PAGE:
Under IFRSs, entities are not exempt from providing a statement of cash flows. Under U.S. GAAP, ASC 230-10-15-4(a) states that statements of cash flows are not required to be provided in defined benefit pension plans and certain other employee benefit plans that present financial information in accordance with or similar to that required by ASC 960. In addition, highly liquid investment companies that meet all of the criteria in ASC 230-10-15-4(c) are exempt from the requirement to provide a statement of cash flows.

Disclosure of Cash Flows Pertaining to Discontinued Operations

Under U.S. GAAP

ASU 2014-08 is effective for public entities prospectively for all disposals (or classifications as held for sale) of components occurring in an annual period beginning on or after December 15, 2014. All other entities have an additional year to adopt the ASU. Early adoption is permitted (with certain limitations).

Before application of ASU 2014-08 — Under U.S. GAAP, an entity is not required to disclose cash flows pertaining to discontinued operations separately in the statement of cash flows but may choose to do so. See ASC 230-10-45-24. See also 230-10-45 (Q&A 30) for further discussion of presentation alternatives.

After application of ASU 2014-08 — Under U.S. GAAP, an entity must provide either of the following disclosures about a discontinued operation (if not already presented on the face of the financial statements as part of discontinued operations):

  • The total operating and investing cash flows of the discontinued operation.
  • The depreciation, amortization, capital expenditures, and significant operating and investing noncash items of the discontinued operation.

See ASC 205-20-50-5B(c).

Under IFRSs

Paragraph 33(c) of IFRS 5, Non-Current Assets Held for Sale and Discontinued Operations, requires that net cash flows pertaining to discontinued operations for each of the categories in the statement of cash flows be presented either in the notes to the financial statements or on the face of the cash flow statement.

Presentation of Cash Flow per Share on the Face of the Financial Statements

Under U.S. GAAP, ASC 230-10-45-3 prohibits an entity from reporting cash flow per share.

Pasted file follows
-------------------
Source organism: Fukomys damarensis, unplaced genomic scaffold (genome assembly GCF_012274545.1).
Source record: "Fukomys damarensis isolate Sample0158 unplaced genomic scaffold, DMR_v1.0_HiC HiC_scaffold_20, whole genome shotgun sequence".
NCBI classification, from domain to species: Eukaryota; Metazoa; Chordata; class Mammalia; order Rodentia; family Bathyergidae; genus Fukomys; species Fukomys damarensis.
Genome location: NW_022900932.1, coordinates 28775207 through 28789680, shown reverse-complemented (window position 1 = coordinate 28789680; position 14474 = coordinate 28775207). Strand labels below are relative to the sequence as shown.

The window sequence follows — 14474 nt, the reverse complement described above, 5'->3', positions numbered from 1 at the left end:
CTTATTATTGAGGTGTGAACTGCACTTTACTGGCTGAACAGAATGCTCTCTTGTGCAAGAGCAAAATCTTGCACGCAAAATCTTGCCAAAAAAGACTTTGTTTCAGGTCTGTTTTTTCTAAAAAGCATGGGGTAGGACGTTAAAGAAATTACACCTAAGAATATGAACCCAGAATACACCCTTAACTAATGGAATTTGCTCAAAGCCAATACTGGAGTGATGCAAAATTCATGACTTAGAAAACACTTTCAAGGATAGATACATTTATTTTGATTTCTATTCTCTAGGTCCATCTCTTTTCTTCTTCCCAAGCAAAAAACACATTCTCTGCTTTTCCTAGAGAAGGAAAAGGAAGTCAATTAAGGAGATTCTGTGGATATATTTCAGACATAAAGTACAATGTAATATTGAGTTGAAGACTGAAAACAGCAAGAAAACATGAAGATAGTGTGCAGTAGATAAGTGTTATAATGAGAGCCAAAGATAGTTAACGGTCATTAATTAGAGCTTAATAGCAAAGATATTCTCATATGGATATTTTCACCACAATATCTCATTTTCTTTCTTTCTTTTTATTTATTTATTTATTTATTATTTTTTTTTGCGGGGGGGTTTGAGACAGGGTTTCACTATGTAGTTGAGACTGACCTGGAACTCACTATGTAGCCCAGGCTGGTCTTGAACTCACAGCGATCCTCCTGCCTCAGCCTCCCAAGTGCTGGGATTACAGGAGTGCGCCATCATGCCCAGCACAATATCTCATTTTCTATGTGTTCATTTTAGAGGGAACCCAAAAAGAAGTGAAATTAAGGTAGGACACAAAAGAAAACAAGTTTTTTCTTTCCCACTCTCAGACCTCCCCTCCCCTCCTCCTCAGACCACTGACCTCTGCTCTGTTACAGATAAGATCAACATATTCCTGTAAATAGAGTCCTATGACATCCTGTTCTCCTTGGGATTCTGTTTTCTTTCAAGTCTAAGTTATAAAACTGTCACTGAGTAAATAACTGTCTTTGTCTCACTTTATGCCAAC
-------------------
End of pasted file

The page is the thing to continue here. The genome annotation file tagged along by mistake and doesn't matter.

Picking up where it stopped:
Under IFRSs, there is no explicit prohibition of reporting cash flow per share, and IAS 7 does not refer to disclosure of this metric. Accordingly, an entity may choose to voluntarily report cash flow per share.

Cash Flows From Hedging Instruments

Under U.S. GAAP, an entity that accounts for a derivative instrument as a fair value hedge or cash flow hedge may classify the cash flows from these hedging activities in the same category as the cash flows from the hedged items, provided that the entity meets the following criteria set forth in ASC 230-10-45-27:

  • "[T]he derivative instrument does not include an other-than-insignificant financing element at inception, other than a financing element inherently included in an at-the-market derivative instrument with no prepayments."
  • "[T]he accounting policy is disclosed."

Under IFRSs, paragraph 16 of IAS 7 requires an entity to classify cash flows from hedging instruments in the same category as the cash flows from the item being hedged.

____________________

1 Differences are based on comparison of authoritative literature under U.S. GAAP and IFRSs and do not necessarily include interpretations of such literature.

2 Paragraph 33 of IAS 7 indicates that financial institutions typically classify both interest paid and received as operating.

3 ASC 230-10-45-12(b) and ASC 230-10-45-16(b) distinguish between returns of investment, which should be classified as inflows from investing activities, and returns on investment, which should be classified as inflows from operating activities.

4 Paragraph 35 of IAS 7 notes that these transactions are classified as operating unless specifically identified with financing or investing activities.

Correction list for hyphenation

These words serve as exceptions. Once entered, they are only hyphenated at the specified hyphenation points. Each word should be on a separate line.